“As I suggested some months ago, you and other Shores leaders have all along had the options of being a part of the solution, or a part of the problem. To date, you have chosen to make matters worse, for you residents, for the residents of Vero Beach, and for the larger community.”
Indian River Shores Town Councilman Richard Haverland sent me an email this morning in which he wrote, “Lots of ‘facts and figures’ have been thrown around. I asked that a rate comparison be made available so that at least I would have a better understanding.”
Given the outrageous lies being spread by a political action committee funded by Florida Power & Light and Shores residents, to say that “lots of facts and figures are being thrown around,” is a profound understatement.
Haverland’s email included a copy of an email sent to him from Bob Auwaerter, the Shores’ representative of Vero Beach’s Utilities Commission. Auwaerter wrote, “As you can see, VB’s rates continue to compare very poorly by any measure.”
Auwater’s email included an attached spreadsheet comparing Vero Electric’s rates to Fort Pierce Utilities and to the Orlando Utilities Commission. (See below) Auwaerter also wrote, “Lawson (Vero Beach Finance Director Cindy Lawson) claimed that Fort Pierce has previously put money into reserves to stabilize the electric rate, and without this move, their rates would be higher. I am skeptical of this, but there will be a joint Finance-Utilites Commission meeting in November to look at rates in conjunction with VB’s rate consultant.”
Haverland had the Shores Town Clerk forward Auwaerter’s email to the island weekly and to the Press Journal. While I appreciate his also sharing the information with me, it does confirm that the Shores is carrying out a coordinated public relations assault on Vero Beach. More importantly, Haverland’s and Auwaerter’s observations underscore the fact that they continue to believe the only reasonable rates are those charged by FPL, never mind that the Florida Public Service Commission has approved higher rates for the state’s remaining four investor owned utilities, and never mind that three of those for-profit utilities charge rates higher than Vero Electric.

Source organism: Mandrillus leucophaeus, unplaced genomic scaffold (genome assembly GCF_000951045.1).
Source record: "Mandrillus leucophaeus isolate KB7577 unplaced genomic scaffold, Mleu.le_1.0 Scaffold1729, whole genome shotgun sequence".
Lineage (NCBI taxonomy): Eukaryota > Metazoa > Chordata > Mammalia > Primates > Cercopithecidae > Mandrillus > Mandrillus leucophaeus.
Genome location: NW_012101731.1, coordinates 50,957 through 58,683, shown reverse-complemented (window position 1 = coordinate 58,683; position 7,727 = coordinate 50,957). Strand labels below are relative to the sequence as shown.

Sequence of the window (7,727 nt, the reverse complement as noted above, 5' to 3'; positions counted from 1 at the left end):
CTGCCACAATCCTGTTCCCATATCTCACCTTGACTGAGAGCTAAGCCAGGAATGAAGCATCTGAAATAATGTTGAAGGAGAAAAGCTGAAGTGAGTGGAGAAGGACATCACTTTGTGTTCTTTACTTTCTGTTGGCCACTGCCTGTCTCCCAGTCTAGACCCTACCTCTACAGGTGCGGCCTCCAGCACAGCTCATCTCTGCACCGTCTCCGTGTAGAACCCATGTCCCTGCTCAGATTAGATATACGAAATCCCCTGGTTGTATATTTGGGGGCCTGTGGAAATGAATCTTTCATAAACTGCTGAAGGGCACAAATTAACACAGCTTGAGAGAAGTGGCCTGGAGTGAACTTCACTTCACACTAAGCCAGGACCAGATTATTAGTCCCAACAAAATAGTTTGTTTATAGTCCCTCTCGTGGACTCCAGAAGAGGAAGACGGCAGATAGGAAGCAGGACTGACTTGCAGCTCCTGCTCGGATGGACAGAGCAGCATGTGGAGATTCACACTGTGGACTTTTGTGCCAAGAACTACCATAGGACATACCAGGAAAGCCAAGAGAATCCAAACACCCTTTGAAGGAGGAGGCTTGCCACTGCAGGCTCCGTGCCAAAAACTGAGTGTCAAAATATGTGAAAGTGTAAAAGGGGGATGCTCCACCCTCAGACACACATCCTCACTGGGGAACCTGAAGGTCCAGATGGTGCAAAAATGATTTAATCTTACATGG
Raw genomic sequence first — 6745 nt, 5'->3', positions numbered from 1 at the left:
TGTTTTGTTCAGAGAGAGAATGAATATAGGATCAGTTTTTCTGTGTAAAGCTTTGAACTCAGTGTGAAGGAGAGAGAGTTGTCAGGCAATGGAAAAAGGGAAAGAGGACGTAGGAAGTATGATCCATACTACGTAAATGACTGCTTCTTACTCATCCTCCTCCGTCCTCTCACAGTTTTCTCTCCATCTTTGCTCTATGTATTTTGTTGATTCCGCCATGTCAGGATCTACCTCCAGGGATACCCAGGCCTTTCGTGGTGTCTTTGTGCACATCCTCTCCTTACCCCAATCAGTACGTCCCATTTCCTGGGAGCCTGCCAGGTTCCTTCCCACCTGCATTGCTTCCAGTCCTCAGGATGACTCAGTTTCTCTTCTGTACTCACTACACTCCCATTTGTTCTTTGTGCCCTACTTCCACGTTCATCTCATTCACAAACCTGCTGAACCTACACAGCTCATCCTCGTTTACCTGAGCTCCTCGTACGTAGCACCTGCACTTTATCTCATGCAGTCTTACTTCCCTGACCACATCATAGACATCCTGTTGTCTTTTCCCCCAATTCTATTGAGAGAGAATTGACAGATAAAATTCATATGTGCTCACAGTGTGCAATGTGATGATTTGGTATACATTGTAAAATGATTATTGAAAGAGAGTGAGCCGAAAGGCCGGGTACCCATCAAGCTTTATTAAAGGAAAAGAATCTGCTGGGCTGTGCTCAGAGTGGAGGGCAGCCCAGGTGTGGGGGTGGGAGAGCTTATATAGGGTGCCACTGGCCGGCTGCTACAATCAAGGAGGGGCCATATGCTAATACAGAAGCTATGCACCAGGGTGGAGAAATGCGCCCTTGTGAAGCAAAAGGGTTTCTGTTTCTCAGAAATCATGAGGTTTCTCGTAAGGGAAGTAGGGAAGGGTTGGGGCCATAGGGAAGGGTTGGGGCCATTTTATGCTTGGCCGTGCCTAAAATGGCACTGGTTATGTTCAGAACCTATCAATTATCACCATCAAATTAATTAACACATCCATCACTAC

Whatever Vero Electric’s rates may be, and however they may compare with other utilities around the state, the fact remains that the proposed sale of the City’s electric utility to FPL is stalled due to insurmountable contract issues, not because of anything the Vero Beach City Council has done or not done. Further, whatever Vero Beach’s rates may be, a sale of the City’s Shores customers to FPL must be a price that does not lead to higher rates for the remaining customers.
I wrote the following reply to Haverland, and let him know I would be posting it as an open letter to him on InsideVero.
As they say, figures lie and liars figure; and I for one would expect nothing from Bob Auwaerter short of a selective use of the fact, if not a deliberate distortion of the truth.
A little history: A number of years ago, Vero Beach spent more than $250,000 challenging the Florida Municipal Power Agency over the terms of the City’s membership in the All Requirements Project. After loosing an arbitrated decision, Vero Beach finally reduced its power draw from the ARP to zero. To replace that power, Vero Beach in 2009 cut a deal with the Orlando Utilities Commission, and in doing so went from the frying pan into the fire, so to speak. The ARP is more heavily dependent on power generated with natural gas, and as you know, the price of natural gas was at a historic high in 2008 and 2009. Now natural gas prices are at near historic lows. Further driving up Vero Beach’s costs from the FMPA in 2008 and 2009 was the cost of covering FMPA’s fuel hedging losses. (Never mind that FPL during the same time period lost more than $4,000,000,000 (BILLION!) also hedging fuel prices.)